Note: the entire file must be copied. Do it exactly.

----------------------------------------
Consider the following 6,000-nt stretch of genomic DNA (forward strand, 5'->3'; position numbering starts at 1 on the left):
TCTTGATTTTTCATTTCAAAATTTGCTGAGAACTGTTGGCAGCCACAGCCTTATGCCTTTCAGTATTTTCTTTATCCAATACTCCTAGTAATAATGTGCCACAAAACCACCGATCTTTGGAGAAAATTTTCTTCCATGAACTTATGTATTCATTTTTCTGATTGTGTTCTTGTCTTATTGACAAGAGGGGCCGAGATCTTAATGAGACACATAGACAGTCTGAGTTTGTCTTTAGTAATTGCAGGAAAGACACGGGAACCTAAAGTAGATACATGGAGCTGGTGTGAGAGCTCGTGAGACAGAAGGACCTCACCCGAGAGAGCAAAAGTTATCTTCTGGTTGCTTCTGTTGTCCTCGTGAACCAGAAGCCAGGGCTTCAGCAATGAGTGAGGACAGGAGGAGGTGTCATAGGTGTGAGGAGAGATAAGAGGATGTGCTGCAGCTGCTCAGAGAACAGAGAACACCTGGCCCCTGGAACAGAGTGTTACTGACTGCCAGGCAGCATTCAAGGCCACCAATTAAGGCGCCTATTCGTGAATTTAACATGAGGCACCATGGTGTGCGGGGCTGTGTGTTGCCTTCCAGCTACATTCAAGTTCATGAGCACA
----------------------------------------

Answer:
Consider the following 6,000-nt stretch of genomic DNA (forward strand, 5'->3'; position numbering starts at 1 on the left):
TCTTGATTTTTCATTTCAAAATTTGCTGAGAACTGTTGGCAGCCACAGCCTTATGCCTTTCAGTATTTTCTTTATCCAATACTCCTAGTAATAATGTGCCACAAAACCACCGATCTTTGGAGAAAATTTTCTTCCATGAACTTATGTATTCATTTTTCTGATTGTGTTCTTGTCTTATTGACAAGAGGGGCCGAGATCTTAATGAGACACATAGACAGTCTGAGTTTGTCTTTAGTAATTGCAGGAAAGACACGGGAACCTAAAGTAGATACATGGAGCTGGTGTGAGAGCTCGTGAGACAGAAGGACCTCACCCGAGAGAGCAAAAGTTATCTTCTGGTTGCTTCTGTTGTCCTCGTGAACCAGAAGCCAGGGCTTCAGCAATGAGTGAGGACAGGAGGAGGTGTCATAGGTGTGAGGAGAGATAAGAGGATGTGCTGCAGCTGCTCAGAGAACAGAGAACACCTGGCCCCTGGAACAGAGTGTTACTGACTGCCAGGCAGCATTCAAGGCCACCAATTAAGGCGCCTATTCGTGAATTTAACATGAGGCACCATGGTGTGCGGGGCTGTGTGTTGCCTTCCAGCTACATTCAAGTTCATGAGCACA